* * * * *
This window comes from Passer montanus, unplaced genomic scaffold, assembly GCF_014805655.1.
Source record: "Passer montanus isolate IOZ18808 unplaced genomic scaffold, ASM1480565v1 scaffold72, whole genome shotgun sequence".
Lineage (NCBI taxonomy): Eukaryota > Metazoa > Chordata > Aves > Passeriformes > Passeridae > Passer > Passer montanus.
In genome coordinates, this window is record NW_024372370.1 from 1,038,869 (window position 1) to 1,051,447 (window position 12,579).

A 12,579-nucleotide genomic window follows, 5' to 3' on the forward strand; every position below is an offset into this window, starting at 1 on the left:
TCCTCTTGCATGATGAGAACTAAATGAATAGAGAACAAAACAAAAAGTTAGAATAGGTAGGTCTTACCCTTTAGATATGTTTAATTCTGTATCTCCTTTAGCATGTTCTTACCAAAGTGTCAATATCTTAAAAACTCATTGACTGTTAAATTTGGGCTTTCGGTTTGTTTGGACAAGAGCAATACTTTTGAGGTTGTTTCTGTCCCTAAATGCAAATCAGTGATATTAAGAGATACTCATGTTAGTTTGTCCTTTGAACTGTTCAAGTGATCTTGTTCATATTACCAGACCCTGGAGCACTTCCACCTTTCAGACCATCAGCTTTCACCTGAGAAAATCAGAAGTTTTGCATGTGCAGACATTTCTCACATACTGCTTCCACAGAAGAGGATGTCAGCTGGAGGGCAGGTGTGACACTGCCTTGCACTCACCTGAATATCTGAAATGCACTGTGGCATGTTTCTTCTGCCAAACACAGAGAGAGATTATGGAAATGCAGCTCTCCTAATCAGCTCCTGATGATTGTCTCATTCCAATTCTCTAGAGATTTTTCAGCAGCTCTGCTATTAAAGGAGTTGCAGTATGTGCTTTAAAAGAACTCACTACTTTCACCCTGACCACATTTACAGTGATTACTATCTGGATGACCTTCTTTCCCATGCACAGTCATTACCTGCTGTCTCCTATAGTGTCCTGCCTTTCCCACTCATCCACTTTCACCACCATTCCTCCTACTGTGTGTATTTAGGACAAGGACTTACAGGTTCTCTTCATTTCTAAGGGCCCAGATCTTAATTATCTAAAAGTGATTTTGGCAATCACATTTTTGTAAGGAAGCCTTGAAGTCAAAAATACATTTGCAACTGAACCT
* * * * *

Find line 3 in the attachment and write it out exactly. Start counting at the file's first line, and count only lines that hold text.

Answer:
Lineage (NCBI taxonomy): Eukaryota > Metazoa > Chordata > Aves > Passeriformes > Passeridae > Passer > Passer montanus.